Rockport: The Rockport Herb & Rose Study Group, founded in March 2003, meets the second Wednesday of each month, with the exceptions of June and July, to discuss all aspects of using and growing herbs, including historical uses and tips for successful propagation and cultivation, meets at 619 N. Live Oak Street, Room 14, Rockport at 10 a.m. Sometimes they take field trips and have cooking demonstrations in different locations. For more information, contact Linda (361) 729-6037, Ruth (361) 729-8923 or Cindy (979) 562-2153 or visit www.rockportherbs.com.

San Antonio: The San Antonio Herb Society meets at 7 p.m. on the second Thursday of each month at the San Antonio Garden Center, 3310 N. New Braunfels (corner of Funston & N. New Braunfels). For more information on programs, visit www.sanantonioherbs.org.

Dallas: The Rainbow Garden Club of North Texas meets the second Sunday of each month at 2 p.m. Everyone is welcome. Meetings are held at member’s homes and garden centers around the area. For more information, visit www.RainbowGardenClub.com.

Sugar Land: The Sugar Land Garden Club meets on the third Tuesday of each month, September through November and January through April at 10 a.m. at the Sugar Land Community Center, 226 Matlage Way, Sugar Land. The club hosts a different speaker each month. For more information, visit www.sugarlandgardenclub.org.

Denton: The Denton Organic Society, a group devoted to sharing information and educating the public regarding organic principles, meets the third Wednesday of each month (except July, August and December) at the Denton Senior Center, 509 N. Bell Avenue. Meetings are free and open to the public. Meetings begin at 7 p.m. and are preceded by a social at 6:30. For more information, call (940) 382-8551.

Houston: The Native Plant Society of Texas — Houston (NPSOT-H) meets at 7 p.m. on the third Thursday of each month except for October (4th Thursday) and December (2nd Thursday). Location varies. For locations, for more information on programs, and for information about native plants for Houston, visit http://www.npsot.org/Houston.

Rosenberg: The Fort Bend Master Gardeners meet at 7:15 p.m. on the third Thursday of each month except December at the Bud O’Shieles Community Center located at 1330 Band Road, Rosenberg. For more information, call (281) 341-7068 or visit www.fbmg.com.

Seguin: The Guadalupe County Master Gardeners meets the third Thursday of each month at the Texas AgriLife Extension Bldg. at 210 E. Live Oak at 7 p.m. For more information, phone (830) 379-1972 or visit www.guadalupecountymastergardeners.org.

Longview: The Northeast Texas chapter of the Native Plant Society of Texas meets the third Thursday of each month at St. Mary’s Parish Hall in Longview. For more information, call Logan Damewood at (903) 295-1984.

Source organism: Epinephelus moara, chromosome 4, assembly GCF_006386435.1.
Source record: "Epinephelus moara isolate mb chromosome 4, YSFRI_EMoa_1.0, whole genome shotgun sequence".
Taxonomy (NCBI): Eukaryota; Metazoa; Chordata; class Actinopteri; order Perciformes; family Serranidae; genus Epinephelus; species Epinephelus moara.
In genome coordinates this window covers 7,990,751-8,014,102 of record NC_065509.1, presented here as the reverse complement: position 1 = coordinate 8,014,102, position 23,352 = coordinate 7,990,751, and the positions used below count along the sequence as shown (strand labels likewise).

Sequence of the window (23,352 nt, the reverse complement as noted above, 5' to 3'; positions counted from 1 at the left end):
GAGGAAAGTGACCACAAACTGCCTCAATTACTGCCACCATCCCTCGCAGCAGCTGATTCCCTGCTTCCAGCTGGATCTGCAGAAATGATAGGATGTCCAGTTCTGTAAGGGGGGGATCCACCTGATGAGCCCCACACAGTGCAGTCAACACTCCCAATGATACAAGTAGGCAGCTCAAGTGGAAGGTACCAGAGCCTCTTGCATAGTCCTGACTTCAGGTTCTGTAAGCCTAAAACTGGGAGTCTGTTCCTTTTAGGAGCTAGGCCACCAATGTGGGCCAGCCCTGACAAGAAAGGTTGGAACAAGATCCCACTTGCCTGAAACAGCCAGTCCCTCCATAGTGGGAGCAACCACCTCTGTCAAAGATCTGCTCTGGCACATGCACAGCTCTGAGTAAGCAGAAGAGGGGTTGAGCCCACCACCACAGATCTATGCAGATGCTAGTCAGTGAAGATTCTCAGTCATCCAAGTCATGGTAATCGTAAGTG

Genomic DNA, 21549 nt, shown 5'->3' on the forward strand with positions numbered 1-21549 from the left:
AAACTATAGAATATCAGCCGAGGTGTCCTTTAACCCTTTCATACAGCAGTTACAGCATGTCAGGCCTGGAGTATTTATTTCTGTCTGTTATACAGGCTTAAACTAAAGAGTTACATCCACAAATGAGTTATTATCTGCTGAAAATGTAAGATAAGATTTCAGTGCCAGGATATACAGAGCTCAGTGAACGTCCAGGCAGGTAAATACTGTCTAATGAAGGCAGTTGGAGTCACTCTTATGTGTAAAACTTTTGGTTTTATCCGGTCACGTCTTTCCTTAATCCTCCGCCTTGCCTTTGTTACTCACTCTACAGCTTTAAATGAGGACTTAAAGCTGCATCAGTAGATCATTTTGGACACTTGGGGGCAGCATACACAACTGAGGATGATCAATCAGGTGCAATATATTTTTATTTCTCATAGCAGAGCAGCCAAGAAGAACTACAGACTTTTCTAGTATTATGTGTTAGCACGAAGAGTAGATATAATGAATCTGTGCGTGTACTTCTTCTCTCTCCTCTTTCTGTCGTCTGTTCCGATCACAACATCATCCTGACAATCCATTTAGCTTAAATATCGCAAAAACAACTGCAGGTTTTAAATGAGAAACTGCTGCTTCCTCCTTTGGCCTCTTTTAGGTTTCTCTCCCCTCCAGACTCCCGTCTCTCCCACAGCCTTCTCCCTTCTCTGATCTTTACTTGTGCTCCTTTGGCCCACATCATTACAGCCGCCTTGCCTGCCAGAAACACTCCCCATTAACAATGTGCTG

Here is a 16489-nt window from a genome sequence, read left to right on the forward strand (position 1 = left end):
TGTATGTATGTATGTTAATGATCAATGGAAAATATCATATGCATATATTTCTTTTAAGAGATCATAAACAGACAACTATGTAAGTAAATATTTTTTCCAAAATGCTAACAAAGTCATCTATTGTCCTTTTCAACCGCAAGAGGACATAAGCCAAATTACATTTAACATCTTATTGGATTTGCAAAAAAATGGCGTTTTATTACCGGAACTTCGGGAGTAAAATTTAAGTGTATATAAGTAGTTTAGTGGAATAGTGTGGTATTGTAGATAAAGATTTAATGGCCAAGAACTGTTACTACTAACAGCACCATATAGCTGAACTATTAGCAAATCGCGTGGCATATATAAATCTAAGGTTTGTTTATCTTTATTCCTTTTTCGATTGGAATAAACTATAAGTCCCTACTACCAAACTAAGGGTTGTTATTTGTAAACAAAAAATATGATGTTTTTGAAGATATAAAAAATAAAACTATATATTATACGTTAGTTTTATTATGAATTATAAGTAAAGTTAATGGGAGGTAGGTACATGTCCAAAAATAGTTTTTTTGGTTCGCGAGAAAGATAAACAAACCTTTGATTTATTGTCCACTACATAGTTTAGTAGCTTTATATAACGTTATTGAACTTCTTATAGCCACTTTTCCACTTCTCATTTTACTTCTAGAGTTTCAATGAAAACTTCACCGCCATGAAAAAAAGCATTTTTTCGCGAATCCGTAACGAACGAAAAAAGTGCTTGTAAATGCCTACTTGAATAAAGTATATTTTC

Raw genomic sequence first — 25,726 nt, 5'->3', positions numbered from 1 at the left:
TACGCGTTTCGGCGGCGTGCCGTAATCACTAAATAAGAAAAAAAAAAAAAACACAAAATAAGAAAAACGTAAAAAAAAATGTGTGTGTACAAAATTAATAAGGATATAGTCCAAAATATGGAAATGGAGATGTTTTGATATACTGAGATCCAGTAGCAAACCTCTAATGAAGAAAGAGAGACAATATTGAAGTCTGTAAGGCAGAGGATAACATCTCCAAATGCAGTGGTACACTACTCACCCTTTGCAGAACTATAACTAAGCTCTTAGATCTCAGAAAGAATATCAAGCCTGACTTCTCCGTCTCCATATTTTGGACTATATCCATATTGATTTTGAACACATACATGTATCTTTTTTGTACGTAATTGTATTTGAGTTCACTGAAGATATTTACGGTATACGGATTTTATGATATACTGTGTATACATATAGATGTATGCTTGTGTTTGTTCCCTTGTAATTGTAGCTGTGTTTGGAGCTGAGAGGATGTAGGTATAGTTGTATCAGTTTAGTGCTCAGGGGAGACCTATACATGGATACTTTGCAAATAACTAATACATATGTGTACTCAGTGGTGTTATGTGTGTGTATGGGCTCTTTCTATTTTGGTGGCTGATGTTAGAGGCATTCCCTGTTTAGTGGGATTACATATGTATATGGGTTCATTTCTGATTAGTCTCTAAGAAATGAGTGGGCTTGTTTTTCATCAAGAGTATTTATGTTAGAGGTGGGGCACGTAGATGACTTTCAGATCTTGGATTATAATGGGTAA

Edna: The Jackson County Master Gardeners present their "Come Grown With Us" seminars on the fourth Tuesday of each month, January through October, beginning at 7 p.m. at 411 N. Wells, Edna. The seminars are free, open to the public and offer 2 CEU hours to Master Gardeners or others requiring them. For additional information, contact the Jackson County Extension Office at (361) 782-3312.

Fort Worth: The Organic Garden Club of Forth Worth meets at 7 p.m. on the fourth Tuesday of each month except July and December at the Fort Worth Botanic Gardens main building. Refreshments are served. For more information, call (817) 274-8460.

Seabrook: The Harris County Precinct 2 Master Gardeners hold an educational program at 10 a.m. on the fourth Wednesday of each month at The Meeting Room (on the Lakeside) at Clear Lake Park, 5001 NASA Road 1, Seabrook. The programs are free and open to the public. For more information, visit http://hcmgap2.tamu.edu.

Dallas: The Dallas Organic Garden Club meets at 6:45 p.m. on the fourth Thursday of each month at the Fretz Park Recreation Center, located at the corner of Hillcrest and Beltline Road in Dallas. For more information, call (214) 824-2448 or visit www.dogc.org.

Arlington: The Arlington Organic Garden Club meets from 7 p.m. until 9 p.m. on the last Thursday of each month (except November and December) at the Bob Duncan Center, 2800 S. Center Street, Arlington. For more information, contact David at (817) 483-7746.

If you would like your organization’s events included in "Upcoming Garden Events," please contact us at Garden Events. To ensure inclusion in this column, please provide complete details at least three weeks prior to the event.